With the notable exception of Hitler, I have always thought of vegetarians as slightly better versions of the rest of us.
While we tuck in to our daily meat feast, vegetarians — mindful of the sometimes dreadful conditions and cruelty endured by animals bred for slaughter — stoically, healthily, tuck in to their nut roast without complaint. My journey towards a smaller carbon footprint was bound to take me to vegetarianism sooner or later.
The facts speak for themselves: farmed animals produce more greenhouse gas emissions (18 per cent) than the world’s entire transport system (13.5 per cent). Methane, produced by cows and sheep, has 23 times the global warming impact of CO2 and these animals are responsible for 37 per cent of the total methane generated by human activity*.
I could go on, but you get the picture. Rather than go cold turkey (or should that be turnip?) and forsake all meat for as long as I live, I decided to take a month-long break from eating meat. The results have been surprising.
Surprise number one was that I really haven’t missed meat. This may be because I am a vegetarian ‘tourist’ and I know I will eat it again, but I’d expected to have at least one middle-of-the-night pang for a bacon sandwich.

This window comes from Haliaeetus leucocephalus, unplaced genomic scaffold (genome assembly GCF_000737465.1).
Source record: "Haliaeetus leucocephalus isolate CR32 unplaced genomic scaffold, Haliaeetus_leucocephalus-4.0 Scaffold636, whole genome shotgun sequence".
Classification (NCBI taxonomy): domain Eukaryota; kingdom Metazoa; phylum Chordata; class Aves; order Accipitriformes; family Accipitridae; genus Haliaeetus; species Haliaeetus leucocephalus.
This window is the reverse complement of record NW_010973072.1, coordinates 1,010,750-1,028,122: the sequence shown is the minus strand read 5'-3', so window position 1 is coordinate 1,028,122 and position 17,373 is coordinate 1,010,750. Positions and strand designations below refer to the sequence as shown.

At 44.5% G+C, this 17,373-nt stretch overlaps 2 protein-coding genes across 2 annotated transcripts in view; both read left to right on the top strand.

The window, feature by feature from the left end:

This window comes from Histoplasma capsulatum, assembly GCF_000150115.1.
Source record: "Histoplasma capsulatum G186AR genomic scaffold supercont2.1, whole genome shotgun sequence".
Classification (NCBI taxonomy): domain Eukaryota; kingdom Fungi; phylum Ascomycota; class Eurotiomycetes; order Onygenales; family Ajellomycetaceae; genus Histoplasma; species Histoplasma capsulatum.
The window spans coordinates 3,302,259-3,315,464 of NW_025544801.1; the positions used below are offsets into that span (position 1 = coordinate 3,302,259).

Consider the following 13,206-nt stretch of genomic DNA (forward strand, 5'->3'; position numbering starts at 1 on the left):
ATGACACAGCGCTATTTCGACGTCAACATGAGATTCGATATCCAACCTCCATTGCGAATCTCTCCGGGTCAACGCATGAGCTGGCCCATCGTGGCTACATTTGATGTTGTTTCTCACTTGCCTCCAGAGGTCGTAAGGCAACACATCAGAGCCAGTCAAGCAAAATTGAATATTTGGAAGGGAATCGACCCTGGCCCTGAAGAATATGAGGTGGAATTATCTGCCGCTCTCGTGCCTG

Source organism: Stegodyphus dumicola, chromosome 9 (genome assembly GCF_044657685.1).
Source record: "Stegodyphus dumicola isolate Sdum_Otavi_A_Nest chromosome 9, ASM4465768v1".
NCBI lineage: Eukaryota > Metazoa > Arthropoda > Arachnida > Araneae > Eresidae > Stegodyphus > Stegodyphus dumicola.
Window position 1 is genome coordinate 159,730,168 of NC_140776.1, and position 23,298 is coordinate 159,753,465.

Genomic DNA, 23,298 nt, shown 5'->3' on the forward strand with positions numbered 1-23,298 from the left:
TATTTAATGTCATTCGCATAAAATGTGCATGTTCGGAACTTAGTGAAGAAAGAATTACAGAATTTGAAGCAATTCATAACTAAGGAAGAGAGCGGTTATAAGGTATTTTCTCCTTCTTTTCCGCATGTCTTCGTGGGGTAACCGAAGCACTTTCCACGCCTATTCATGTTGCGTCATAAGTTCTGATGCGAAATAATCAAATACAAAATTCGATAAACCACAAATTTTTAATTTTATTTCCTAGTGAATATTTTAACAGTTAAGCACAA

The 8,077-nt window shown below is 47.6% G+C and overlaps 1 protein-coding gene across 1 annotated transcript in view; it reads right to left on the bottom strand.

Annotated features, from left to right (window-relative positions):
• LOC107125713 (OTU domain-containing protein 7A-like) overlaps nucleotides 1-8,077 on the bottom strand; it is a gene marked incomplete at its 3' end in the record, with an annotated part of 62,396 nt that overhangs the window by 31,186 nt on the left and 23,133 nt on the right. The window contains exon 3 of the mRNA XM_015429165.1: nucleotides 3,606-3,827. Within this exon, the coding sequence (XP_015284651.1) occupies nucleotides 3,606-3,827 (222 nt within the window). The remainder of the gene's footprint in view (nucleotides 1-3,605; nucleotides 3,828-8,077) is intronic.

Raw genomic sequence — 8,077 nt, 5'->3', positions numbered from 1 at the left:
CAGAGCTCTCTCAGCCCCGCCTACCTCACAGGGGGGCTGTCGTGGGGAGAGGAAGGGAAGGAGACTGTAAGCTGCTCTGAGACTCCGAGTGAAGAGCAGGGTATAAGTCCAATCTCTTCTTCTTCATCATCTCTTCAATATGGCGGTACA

Surprise number two – my husband hadn’t even noticed he’d been living in a meat vacuum until I pointed it out to him two weeks in.
Surprise number three – eating vegetarian in restaurants is a boring merry-go-round of risotto, mushroom pie and stuffed peppers yet, paradoxically, when picking up a lunchtime sandwich, soup or salad you’re spoilt for choice.
I’m not going to give up meat for ever, not yet anyway, but I will never eat as much meat as I used to. I don’t want to – and I promise to go easy on the methane-making sheep and cows from now on. One brilliant side effect of the holiday was proved when a colleague emailed to say, ‘I’ve noticed you’re looking really good at the moment. Have you been on a secret diet?’ If that doesn’t tempt you to take a meat holiday of your own, what will?
• People for the Ethical Treatment of Animals has a handy and extensive online vegetarian starter kit